Taiwan News, Staff Writer
2014-01-07 03:25 PM
President-elect Juan Orlando Hernandez will be sworn in on January 27 in the Central American country, one of Taiwan’s 22 remaining allies.
Ma reportedly wanted to visit Sao Tome and Principe, a former Portuguese colony consisting of two main islands off the west coast of Africa, in April 2012, but President Manuel Pinto da Costa could not find the time on his itinerary, reports said. When the country’s premier visited Taipei last November, he brought along an invitation to Ma for an official trip, reports said.
Sao Tome and Principe was reportedly the last official ally that President Ma had not visited since taking office in 2008.
After departing from the island nation, he will also travel to Burkina Faso, the landlocked former French colony in West Africa once known as Upper Volta.
After attending the presidential inauguration in Honduras, Ma will transit in Los Angeles to compensate for his shortened itinerary on the United States West Coast when he had to cut short an overseas trip due to a typhoon at home last August. At the time, he only stayed for a few hours, but later this month, a longer stay was likely, reports said.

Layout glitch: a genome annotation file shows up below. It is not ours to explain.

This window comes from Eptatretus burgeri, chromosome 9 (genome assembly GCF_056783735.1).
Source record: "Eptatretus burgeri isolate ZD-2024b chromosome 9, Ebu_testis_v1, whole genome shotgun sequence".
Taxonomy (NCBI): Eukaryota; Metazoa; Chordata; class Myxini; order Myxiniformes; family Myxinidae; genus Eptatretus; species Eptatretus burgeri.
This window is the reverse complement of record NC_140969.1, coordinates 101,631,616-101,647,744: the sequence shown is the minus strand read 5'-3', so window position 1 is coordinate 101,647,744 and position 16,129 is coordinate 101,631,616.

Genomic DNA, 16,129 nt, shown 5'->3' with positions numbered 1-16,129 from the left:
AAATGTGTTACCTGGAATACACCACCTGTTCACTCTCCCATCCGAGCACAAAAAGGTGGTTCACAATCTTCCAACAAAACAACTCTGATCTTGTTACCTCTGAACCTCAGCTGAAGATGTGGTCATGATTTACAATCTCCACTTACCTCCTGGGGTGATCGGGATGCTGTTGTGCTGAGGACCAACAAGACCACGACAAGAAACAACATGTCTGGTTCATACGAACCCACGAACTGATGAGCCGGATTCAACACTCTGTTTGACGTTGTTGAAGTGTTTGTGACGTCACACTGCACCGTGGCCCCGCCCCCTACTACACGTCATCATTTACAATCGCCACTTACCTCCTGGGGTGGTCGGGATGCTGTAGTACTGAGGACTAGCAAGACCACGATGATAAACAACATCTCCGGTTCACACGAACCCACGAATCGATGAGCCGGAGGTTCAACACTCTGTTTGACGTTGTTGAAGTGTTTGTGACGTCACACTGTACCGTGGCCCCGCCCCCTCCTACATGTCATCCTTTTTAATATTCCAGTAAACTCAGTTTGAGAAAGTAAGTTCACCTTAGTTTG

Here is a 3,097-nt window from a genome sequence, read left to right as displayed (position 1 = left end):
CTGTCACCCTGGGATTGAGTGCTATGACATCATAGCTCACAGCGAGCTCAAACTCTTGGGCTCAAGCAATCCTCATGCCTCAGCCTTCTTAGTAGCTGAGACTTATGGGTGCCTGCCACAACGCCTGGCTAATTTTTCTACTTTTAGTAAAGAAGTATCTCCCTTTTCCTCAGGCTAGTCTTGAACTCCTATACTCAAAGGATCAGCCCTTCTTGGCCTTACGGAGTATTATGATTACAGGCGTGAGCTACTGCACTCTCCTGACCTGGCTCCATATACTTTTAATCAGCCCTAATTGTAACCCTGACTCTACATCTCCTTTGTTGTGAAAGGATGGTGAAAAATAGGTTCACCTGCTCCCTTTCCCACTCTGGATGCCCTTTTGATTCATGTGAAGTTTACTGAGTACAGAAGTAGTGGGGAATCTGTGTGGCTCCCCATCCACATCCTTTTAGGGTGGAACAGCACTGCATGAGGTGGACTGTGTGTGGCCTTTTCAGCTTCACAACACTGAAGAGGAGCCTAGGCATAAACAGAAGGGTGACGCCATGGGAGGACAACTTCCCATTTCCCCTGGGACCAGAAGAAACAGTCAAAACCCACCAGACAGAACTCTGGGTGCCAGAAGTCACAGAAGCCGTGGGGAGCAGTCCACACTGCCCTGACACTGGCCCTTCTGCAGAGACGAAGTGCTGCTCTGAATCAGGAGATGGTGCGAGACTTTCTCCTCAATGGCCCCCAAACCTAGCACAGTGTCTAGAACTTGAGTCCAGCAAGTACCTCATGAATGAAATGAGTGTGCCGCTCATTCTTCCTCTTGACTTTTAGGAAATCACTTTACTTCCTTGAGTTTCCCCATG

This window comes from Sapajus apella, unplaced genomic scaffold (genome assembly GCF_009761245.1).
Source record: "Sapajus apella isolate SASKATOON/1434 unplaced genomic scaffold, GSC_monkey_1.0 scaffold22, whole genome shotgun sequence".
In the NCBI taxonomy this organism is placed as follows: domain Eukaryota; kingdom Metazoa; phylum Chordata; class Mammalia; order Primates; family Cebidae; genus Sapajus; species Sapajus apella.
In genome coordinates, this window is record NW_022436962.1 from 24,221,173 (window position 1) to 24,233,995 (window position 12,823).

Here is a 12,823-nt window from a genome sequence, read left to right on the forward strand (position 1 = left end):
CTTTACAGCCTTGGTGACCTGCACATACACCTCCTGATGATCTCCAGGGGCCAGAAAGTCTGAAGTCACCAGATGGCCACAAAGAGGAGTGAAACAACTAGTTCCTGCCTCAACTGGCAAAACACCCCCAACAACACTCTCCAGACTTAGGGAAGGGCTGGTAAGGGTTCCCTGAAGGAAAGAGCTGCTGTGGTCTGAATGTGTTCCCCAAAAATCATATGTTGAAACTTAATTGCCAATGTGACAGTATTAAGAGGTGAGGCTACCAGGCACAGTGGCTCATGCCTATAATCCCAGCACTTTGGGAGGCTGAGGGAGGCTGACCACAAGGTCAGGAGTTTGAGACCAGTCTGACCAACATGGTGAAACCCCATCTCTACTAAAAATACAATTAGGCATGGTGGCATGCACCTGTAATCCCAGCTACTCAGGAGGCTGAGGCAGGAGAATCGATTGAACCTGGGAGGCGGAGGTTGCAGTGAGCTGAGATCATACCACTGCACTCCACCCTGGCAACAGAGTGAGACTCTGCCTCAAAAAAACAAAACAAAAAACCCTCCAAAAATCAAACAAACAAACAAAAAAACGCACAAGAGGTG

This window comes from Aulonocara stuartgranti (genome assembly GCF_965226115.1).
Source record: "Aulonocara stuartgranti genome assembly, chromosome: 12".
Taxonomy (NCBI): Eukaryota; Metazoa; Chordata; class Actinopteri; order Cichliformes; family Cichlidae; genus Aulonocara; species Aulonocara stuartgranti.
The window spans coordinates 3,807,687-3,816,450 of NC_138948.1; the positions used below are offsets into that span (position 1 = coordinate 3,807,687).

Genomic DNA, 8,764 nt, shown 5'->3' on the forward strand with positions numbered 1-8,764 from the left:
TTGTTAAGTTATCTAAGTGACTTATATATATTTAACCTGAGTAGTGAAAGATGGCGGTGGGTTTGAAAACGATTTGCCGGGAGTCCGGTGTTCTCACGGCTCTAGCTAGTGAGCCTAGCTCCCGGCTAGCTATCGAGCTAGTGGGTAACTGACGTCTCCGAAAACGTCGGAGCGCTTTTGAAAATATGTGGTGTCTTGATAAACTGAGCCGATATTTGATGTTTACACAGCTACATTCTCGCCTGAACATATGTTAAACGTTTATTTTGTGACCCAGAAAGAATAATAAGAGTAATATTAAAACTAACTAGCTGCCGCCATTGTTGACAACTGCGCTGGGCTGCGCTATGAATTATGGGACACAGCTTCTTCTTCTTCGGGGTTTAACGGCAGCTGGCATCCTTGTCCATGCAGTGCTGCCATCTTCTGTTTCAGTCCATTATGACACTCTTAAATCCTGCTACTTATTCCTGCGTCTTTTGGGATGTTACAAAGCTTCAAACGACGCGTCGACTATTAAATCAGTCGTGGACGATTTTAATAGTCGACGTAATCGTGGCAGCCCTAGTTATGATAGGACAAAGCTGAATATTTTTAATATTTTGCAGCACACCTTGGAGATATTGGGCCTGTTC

Transit stops in the US have usually been the opportunity for Taiwan presidents to meet with senior politicians and officials, as well as meeting representatives of local Taiwanese communities.
While passing through the US has been quite common for Taiwanese leaders, transit stops in Europe are less so. On his way to Africa, Ma will stop in Frankfurt, Germany, though he will not spend the night there, officials said.
Ma’s latest delegation would include Foreign Minister David Lin, other Cabinet members, lawmakers, academics and prominent business people, reports said. He will set off on the trip on January 23 and return on January 30. First Lady Christine Chow would not accompany him on this voyage, according to officials.
Taiwan’s foreign relations suffered their latest setback last November when Gambia’s President Yahya Jammeh announced he was breaking off diplomatic relations with Taipei. An emissary failed to persuade the West African leader to change his mind, and as a result, Taiwan closed its embassy and withdrew its ambassador along with its technical development teams.
Since coming to power, Ma has pushed for a ‘flexible diplomacy’ ending the previous competition with Beijing to take away each other’s allies. The president claimed the policy would encourage countries to improve existing relations with Taiwan, though critics said it led to the demoralization of Taiwanese diplomats because they no longer had to fight for recognition. Ma’s attitude would lead to more countries ditching Taiwan in favor of improved trade and diplomatic relations with the People’s Republic of China, critics said.